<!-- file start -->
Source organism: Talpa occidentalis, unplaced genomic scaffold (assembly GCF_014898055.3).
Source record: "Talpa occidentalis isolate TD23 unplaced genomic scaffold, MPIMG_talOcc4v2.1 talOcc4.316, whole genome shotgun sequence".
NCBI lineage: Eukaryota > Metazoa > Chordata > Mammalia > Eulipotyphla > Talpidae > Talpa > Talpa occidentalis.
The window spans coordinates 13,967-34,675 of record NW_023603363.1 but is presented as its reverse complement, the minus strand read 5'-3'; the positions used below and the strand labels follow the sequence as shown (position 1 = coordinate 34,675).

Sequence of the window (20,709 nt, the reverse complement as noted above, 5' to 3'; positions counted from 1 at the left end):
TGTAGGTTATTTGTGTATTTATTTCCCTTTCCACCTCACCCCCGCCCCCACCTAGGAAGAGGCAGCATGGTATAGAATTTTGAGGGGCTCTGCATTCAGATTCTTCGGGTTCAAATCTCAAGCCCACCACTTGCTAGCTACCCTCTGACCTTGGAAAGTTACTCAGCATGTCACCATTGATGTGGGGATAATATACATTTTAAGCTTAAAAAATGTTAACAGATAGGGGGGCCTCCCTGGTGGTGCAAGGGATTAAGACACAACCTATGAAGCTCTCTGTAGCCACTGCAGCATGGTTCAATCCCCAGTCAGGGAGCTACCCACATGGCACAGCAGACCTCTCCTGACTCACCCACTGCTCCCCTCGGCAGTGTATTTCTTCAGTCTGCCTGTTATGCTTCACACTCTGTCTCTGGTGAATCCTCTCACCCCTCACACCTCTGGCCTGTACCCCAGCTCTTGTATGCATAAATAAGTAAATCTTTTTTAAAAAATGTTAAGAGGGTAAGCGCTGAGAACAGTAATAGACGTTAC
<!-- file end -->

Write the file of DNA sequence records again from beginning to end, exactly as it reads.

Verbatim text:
Source organism: Talpa occidentalis, unplaced genomic scaffold (assembly GCF_014898055.3).
Source record: "Talpa occidentalis isolate TD23 unplaced genomic scaffold, MPIMG_talOcc4v2.1 talOcc4.316, whole genome shotgun sequence".
NCBI lineage: Eukaryota > Metazoa > Chordata > Mammalia > Eulipotyphla > Talpidae > Talpa > Talpa occidentalis.
The window spans coordinates 13,967-34,675 of record NW_023603363.1 but is presented as its reverse complement, the minus strand read 5'-3'; the positions used below and the strand labels follow the sequence as shown (position 1 = coordinate 34,675).

Sequence of the window (20,709 nt, the reverse complement as noted above, 5' to 3'; positions counted from 1 at the left end):
TGTAGGTTATTTGTGTATTTATTTCCCTTTCCACCTCACCCCCGCCCCCACCTAGGAAGAGGCAGCATGGTATAGAATTTTGAGGGGCTCTGCATTCAGATTCTTCGGGTTCAAATCTCAAGCCCACCACTTGCTAGCTACCCTCTGACCTTGGAAAGTTACTCAGCATGTCACCATTGATGTGGGGATAATATACATTTTAAGCTTAAAAAATGTTAACAGATAGGGGGGCCTCCCTGGTGGTGCAAGGGATTAAGACACAACCTATGAAGCTCTCTGTAGCCACTGCAGCATGGTTCAATCCCCAGTCAGGGAGCTACCCACATGGCACAGCAGACCTCTCCTGACTCACCCACTGCTCCCCTCGGCAGTGTATTTCTTCAGTCTGCCTGTTATGCTTCACACTCTGTCTCTGGTGAATCCTCTCACCCCTCACACCTCTGGCCTGTACCCCAGCTCTTGTATGCATAAATAAGTAAATCTTTTTTAAAAAATGTTAAGAGGGTAAGCGCTGAGAACAGTAATAGACGTTAC